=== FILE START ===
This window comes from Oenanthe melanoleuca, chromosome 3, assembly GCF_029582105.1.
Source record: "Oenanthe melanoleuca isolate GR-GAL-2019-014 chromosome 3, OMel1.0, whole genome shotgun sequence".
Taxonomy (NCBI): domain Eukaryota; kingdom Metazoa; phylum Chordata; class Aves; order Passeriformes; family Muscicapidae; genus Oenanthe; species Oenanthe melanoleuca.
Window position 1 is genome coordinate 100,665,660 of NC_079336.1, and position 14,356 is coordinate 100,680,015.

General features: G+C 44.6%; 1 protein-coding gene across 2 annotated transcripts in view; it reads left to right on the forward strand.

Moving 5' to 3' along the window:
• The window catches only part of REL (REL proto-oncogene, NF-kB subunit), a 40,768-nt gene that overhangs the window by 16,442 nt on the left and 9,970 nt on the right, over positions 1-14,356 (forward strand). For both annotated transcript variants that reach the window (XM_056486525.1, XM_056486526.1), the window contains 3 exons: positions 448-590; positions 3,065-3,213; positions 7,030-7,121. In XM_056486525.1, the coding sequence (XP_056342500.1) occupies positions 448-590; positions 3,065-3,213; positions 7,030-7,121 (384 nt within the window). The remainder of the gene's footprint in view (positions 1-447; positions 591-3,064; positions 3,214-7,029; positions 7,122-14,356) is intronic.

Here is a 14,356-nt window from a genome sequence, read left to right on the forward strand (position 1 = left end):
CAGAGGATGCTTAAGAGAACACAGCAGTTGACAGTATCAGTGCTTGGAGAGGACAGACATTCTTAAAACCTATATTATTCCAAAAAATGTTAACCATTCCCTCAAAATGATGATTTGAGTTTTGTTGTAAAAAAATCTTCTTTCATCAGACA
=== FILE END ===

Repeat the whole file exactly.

This window comes from Oenanthe melanoleuca, chromosome 3, assembly GCF_029582105.1.
Source record: "Oenanthe melanoleuca isolate GR-GAL-2019-014 chromosome 3, OMel1.0, whole genome shotgun sequence".
Taxonomy (NCBI): domain Eukaryota; kingdom Metazoa; phylum Chordata; class Aves; order Passeriformes; family Muscicapidae; genus Oenanthe; species Oenanthe melanoleuca.
Window position 1 is genome coordinate 100,665,660 of NC_079336.1, and position 14,356 is coordinate 100,680,015.

General features: G+C 44.6%; 1 protein-coding gene across 2 annotated transcripts in view; it reads left to right on the forward strand.

Moving 5' to 3' along the window:
• The window catches only part of REL (REL proto-oncogene, NF-kB subunit), a 40,768-nt gene that overhangs the window by 16,442 nt on the left and 9,970 nt on the right, over positions 1-14,356 (forward strand). For both annotated transcript variants that reach the window (XM_056486525.1, XM_056486526.1), the window contains 3 exons: positions 448-590; positions 3,065-3,213; positions 7,030-7,121. In XM_056486525.1, the coding sequence (XP_056342500.1) occupies positions 448-590; positions 3,065-3,213; positions 7,030-7,121 (384 nt within the window). The remainder of the gene's footprint in view (positions 1-447; positions 591-3,064; positions 3,214-7,029; positions 7,122-14,356) is intronic.

Here is a 14,356-nt window from a genome sequence, read left to right on the forward strand (position 1 = left end):
CAGAGGATGCTTAAGAGAACACAGCAGTTGACAGTATCAGTGCTTGGAGAGGACAGACATTCTTAAAACCTATATTATTCCAAAAAATGTTAACCATTCCCTCAAAATGATGATTTGAGTTTTGTTGTAAAAAAATCTTCTTTCATCAGACA